Irrelevant, mostly. "Gillian once amped up Brian Fulk enough that he could break through into Brian Winters' network," he says. "I know Childs is still MIA, but if there's a way to augment you— and there's ways, I think." Blankly. Ghost remembers it differently to how it'll happen here, without Pinehearst's empire to fund that research, without that concatenation of coincidences, births, Formula inductions, but still: abilities have a way of showing up in the world. "Ah," he adds, looking at Raith. "Oh." The new what?

Well, while they're talking about new versions of people they all used to know. "There's a new-ish Deckard too," bitten out fast, before Teo can take it back, or lose his nerve or whatever, and he scratches at the base of his head.


Eileen's phone is dead, very rarely does she turn it on within the Dispensary's walls, but the power doesn't need to be on for her to remember what Teodoro said to her a few hours ago when they were going back and forth in the rain on opposite sides of the city. He promised they'd talk about it tonight, and it doesn't surprise her that he's brought it up — not really — though there's a slight pucker around her mouth at his announcement.

Admittedly, there's not much she can do about Sylar from the Dispensary if he's spending his time around Capitol Hill. D.C. is so far out of her range that it may as well be back in Madagascar. There is some comfort, however, in knowing that for now the streets of New York City are fractionally safer than she's been led to believe. "Are you suggesting that Flint is a legitimate target, too?"

Because it bears asking.

There is some suspicion confirmed when Gabriel looks at Raith, eyes going a little rounder, mouth parting, but no words come out. While Eileen finds comfort in this news, there is a quality to his demeanor that suggests the old literary idea of blood running cold, and though this is a topic he might pursue doggishly, he allows himself to be sidetracked. Deckard is not a name he has heard recently — even longer than everyone else, having lost months of time to freezing it.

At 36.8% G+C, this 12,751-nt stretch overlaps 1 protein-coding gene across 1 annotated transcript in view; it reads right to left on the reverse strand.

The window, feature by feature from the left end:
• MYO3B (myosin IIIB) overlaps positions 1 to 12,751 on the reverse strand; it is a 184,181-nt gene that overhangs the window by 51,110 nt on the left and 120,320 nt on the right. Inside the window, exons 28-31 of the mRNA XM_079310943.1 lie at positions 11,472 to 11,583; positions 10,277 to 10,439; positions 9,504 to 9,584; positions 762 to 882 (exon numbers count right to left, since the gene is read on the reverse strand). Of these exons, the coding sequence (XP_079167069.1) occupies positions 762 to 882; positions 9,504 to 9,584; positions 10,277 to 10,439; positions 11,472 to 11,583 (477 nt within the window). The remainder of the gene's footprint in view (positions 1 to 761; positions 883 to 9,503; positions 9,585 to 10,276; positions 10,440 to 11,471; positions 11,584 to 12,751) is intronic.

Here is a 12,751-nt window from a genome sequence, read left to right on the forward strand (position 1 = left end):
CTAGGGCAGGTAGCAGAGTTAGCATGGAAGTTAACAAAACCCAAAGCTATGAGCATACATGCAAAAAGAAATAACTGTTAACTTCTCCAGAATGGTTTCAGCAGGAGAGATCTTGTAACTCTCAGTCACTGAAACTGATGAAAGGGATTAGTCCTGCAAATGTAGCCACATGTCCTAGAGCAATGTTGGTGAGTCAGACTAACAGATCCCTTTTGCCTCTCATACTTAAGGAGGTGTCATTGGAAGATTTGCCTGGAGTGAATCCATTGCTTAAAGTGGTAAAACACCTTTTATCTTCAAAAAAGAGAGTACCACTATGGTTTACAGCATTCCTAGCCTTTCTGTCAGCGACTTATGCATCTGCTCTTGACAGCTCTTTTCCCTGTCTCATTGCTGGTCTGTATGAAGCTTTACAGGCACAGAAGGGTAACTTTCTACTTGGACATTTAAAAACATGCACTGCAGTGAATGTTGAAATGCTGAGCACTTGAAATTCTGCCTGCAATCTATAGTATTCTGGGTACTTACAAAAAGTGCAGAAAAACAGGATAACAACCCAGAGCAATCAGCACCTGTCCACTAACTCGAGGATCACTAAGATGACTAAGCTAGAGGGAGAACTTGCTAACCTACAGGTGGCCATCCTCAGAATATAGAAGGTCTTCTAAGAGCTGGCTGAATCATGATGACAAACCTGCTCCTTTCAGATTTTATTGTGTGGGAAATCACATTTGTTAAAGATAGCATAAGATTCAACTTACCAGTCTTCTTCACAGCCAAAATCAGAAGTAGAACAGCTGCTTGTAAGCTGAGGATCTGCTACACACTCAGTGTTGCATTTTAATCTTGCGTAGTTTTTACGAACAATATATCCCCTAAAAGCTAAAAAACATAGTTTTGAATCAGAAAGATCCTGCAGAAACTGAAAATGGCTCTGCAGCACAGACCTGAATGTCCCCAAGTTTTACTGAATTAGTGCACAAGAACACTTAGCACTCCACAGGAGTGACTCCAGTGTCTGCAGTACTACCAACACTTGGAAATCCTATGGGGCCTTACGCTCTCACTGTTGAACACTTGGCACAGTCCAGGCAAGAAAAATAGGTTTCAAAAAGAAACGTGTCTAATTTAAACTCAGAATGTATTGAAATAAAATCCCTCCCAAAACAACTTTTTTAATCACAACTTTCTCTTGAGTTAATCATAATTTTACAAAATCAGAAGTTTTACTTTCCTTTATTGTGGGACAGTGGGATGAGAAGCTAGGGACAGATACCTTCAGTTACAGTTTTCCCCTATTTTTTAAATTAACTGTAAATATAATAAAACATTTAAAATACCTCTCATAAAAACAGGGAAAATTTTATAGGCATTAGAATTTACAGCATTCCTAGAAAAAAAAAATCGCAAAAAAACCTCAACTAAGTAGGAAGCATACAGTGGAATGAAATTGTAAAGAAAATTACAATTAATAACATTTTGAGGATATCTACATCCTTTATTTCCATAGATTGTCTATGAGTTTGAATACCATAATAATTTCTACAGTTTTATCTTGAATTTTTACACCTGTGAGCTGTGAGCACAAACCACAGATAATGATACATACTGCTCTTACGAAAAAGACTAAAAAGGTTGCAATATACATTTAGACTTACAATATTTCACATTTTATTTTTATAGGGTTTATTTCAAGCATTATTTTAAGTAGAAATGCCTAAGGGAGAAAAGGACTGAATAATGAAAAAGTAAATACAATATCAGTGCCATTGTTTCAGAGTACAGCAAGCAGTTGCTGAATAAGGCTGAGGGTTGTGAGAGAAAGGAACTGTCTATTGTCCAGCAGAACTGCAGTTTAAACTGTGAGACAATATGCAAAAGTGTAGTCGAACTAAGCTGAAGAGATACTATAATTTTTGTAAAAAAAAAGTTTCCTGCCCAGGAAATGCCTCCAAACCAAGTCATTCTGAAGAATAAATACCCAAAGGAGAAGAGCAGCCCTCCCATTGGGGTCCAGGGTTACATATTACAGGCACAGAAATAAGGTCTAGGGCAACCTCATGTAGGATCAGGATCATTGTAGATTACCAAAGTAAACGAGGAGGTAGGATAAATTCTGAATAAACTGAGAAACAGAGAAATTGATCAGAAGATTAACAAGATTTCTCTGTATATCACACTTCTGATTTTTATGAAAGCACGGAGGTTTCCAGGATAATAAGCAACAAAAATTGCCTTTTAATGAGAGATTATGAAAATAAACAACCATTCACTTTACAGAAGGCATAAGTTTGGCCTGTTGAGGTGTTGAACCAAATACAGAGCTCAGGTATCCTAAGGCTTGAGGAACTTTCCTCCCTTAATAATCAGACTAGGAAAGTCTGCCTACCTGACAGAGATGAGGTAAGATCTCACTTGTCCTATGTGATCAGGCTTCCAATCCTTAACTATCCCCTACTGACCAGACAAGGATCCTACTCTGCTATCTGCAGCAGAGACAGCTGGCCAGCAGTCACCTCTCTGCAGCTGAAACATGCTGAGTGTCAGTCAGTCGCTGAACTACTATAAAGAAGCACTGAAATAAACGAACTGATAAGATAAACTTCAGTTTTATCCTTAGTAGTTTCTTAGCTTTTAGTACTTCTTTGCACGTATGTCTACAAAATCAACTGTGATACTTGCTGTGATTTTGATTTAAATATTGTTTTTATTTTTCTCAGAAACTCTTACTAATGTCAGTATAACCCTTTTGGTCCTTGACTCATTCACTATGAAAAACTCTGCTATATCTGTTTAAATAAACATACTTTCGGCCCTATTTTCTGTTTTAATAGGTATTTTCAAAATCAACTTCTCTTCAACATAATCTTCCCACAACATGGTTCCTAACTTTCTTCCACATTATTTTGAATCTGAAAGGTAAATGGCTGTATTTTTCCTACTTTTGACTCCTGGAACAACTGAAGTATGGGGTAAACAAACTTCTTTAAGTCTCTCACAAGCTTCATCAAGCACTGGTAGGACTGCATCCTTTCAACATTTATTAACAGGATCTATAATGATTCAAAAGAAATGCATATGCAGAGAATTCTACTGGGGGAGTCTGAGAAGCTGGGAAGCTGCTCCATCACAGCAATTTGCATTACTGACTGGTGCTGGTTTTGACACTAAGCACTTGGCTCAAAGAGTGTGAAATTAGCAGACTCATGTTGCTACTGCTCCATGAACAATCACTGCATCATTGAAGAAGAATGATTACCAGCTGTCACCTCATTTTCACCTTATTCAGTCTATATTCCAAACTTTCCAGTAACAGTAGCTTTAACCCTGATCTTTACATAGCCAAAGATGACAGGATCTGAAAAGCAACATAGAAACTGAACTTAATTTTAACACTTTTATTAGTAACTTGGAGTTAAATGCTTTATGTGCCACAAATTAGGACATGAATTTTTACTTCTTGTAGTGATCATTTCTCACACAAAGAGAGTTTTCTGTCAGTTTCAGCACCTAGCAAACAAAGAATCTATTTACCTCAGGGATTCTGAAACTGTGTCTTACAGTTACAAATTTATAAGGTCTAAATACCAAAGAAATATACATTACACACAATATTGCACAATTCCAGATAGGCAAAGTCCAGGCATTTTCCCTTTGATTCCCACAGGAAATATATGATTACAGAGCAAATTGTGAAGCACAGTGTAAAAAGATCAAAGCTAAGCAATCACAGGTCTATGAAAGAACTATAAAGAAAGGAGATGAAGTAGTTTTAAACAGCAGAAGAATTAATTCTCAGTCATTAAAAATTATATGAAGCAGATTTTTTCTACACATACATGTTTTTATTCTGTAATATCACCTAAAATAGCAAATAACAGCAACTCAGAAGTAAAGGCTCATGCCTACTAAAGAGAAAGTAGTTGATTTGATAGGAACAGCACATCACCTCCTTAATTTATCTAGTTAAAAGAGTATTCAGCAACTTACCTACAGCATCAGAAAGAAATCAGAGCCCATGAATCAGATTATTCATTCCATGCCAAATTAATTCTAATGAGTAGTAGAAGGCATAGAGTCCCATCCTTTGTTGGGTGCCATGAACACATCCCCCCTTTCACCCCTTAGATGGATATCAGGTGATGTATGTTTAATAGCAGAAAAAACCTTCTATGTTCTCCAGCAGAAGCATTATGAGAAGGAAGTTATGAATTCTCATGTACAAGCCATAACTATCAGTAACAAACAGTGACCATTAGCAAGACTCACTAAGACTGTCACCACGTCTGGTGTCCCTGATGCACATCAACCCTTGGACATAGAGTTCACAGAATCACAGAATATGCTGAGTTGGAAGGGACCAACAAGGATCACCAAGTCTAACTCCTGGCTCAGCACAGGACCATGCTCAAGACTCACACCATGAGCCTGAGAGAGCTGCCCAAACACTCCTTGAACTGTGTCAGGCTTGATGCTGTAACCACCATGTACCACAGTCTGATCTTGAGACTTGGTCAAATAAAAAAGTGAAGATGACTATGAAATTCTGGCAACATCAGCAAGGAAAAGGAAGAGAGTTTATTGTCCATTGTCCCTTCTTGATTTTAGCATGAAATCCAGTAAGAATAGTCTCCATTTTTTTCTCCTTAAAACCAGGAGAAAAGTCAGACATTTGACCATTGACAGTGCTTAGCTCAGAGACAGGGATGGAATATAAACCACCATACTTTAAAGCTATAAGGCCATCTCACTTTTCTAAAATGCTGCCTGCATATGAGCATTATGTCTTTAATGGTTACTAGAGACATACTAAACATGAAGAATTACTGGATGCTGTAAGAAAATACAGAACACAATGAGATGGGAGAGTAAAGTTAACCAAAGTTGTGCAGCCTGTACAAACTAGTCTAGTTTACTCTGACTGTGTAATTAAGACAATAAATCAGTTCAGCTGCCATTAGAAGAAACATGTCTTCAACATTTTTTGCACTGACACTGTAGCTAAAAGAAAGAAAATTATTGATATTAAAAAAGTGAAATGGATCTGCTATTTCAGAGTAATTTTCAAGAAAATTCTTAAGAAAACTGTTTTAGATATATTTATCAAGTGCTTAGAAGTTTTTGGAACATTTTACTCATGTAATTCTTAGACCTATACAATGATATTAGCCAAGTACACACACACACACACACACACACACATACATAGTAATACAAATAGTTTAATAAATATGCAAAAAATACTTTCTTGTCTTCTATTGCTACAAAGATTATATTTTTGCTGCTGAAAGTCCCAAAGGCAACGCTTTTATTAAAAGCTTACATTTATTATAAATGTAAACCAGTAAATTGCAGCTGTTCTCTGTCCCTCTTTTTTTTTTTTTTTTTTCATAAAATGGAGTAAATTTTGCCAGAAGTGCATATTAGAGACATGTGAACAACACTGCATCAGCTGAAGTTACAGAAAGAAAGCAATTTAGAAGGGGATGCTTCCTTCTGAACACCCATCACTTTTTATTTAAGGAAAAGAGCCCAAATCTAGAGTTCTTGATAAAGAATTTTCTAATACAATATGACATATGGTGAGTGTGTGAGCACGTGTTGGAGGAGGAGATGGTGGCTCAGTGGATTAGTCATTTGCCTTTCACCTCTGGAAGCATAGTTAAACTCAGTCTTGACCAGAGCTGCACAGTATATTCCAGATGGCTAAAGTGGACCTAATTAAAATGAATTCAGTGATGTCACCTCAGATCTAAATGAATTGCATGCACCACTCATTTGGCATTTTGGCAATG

It's his turn to be quiet, now, hands finding his pockets again and his shoulders finding their slouch.

Raith's attention flits between Gabriel, Teo, Eileen, and back to Teo. "Someone maybe want to fill me in?" he asks, "Flint Deckard? The drunk we took into Pinehearst? That guy?"

"A— what?" Teodoro spins his head around and levels a look of utmost disagreement at Eileen. Given the mobility of his face, utmost is a fair amount of disagreement, which only grows increasingly disagreeable when Raith contributes his negative two-cents. Excuse you? He waves his hand abruptly in the air, suddenly, as if his earlier inquiry is an aggravating mosquito that he does not want to have landed anywhere on his person or detracting even a tiny stomach-ful of blood from his cause. "No.

"He was killing people who hadn't murdered anybody because he was miserable and psychotic. I tried to get him dark-holed awhile, but the Company offered to upload some memories about being a double-agent into his head instead, and we made a deal.

"Don't hit me." Concussive blasts, avian extrication of his eyeballs, and probably 2/3rds of the secret implements concealed in Jensen Raith's clothes would probably easily concede to his request while still inflicting a lot of pain, but Teodoro doesn't waste his time covering all his bases. "I thought about it. I'm pretty sure they wouldn'tve gutted anything out of his head that they couldn't have gotten out of Meredith with less soft-focus and emotional background noise, while they had her. He's released now. This puts them at risk more than it does the Ferry or any of us— and that implies something about the state of the Company, I think.